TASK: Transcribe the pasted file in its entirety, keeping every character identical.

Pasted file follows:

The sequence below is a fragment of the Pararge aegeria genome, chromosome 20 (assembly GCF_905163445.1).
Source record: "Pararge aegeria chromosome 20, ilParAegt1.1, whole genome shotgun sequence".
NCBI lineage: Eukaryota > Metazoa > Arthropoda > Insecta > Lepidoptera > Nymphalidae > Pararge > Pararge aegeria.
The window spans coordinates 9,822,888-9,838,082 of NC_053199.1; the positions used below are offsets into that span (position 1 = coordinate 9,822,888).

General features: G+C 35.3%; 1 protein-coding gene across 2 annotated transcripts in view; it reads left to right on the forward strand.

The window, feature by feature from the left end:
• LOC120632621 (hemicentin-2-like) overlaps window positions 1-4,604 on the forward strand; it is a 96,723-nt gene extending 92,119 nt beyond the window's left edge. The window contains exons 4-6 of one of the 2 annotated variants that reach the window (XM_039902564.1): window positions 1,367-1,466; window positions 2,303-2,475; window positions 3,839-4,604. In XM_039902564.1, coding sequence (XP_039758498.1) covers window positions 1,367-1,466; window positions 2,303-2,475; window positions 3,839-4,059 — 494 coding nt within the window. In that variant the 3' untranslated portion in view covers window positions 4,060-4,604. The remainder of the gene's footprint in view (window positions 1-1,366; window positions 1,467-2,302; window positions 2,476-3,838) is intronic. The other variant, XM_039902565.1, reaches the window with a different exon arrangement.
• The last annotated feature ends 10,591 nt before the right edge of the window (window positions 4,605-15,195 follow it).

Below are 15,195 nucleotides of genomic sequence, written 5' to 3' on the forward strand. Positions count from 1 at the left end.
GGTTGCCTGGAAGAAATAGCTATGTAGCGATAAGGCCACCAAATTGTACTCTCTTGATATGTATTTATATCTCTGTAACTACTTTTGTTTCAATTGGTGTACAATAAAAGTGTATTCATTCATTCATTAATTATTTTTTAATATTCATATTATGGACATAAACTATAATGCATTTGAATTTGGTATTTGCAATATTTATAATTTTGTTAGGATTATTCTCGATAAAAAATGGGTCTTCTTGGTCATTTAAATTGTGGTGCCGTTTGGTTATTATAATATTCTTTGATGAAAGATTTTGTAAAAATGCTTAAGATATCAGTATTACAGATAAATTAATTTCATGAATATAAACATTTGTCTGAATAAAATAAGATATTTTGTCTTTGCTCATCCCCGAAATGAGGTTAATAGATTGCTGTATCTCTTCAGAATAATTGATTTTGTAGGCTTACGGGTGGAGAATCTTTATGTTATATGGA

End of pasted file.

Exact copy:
The sequence below is a fragment of the Pararge aegeria genome, chromosome 20 (assembly GCF_905163445.1).
Source record: "Pararge aegeria chromosome 20, ilParAegt1.1, whole genome shotgun sequence".
NCBI lineage: Eukaryota > Metazoa > Arthropoda > Insecta > Lepidoptera > Nymphalidae > Pararge > Pararge aegeria.
The window spans coordinates 9,822,888-9,838,082 of NC_053199.1; the positions used below are offsets into that span (position 1 = coordinate 9,822,888).

General features: G+C 35.3%; 1 protein-coding gene across 2 annotated transcripts in view; it reads left to right on the forward strand.

The window, feature by feature from the left end:
• LOC120632621 (hemicentin-2-like) overlaps window positions 1-4,604 on the forward strand; it is a 96,723-nt gene extending 92,119 nt beyond the window's left edge. The window contains exons 4-6 of one of the 2 annotated variants that reach the window (XM_039902564.1): window positions 1,367-1,466; window positions 2,303-2,475; window positions 3,839-4,604. In XM_039902564.1, coding sequence (XP_039758498.1) covers window positions 1,367-1,466; window positions 2,303-2,475; window positions 3,839-4,059 — 494 coding nt within the window. In that variant the 3' untranslated portion in view covers window positions 4,060-4,604. The remainder of the gene's footprint in view (window positions 1-1,366; window positions 1,467-2,302; window positions 2,476-3,838) is intronic. The other variant, XM_039902565.1, reaches the window with a different exon arrangement.
• The last annotated feature ends 10,591 nt before the right edge of the window (window positions 4,605-15,195 follow it).

Below are 15,195 nucleotides of genomic sequence, written 5' to 3' on the forward strand. Positions count from 1 at the left end.
GGTTGCCTGGAAGAAATAGCTATGTAGCGATAAGGCCACCAAATTGTACTCTCTTGATATGTATTTATATCTCTGTAACTACTTTTGTTTCAATTGGTGTACAATAAAAGTGTATTCATTCATTCATTAATTATTTTTTAATATTCATATTATGGACATAAACTATAATGCATTTGAATTTGGTATTTGCAATATTTATAATTTTGTTAGGATTATTCTCGATAAAAAATGGGTCTTCTTGGTCATTTAAATTGTGGTGCCGTTTGGTTATTATAATATTCTTTGATGAAAGATTTTGTAAAAATGCTTAAGATATCAGTATTACAGATAAATTAATTTCATGAATATAAACATTTGTCTGAATAAAATAAGATATTTTGTCTTTGCTCATCCCCGAAATGAGGTTAATAGATTGCTGTATCTCTTCAGAATAATTGATTTTGTAGGCTTACGGGTGGAGAATCTTTATGTTATATGGA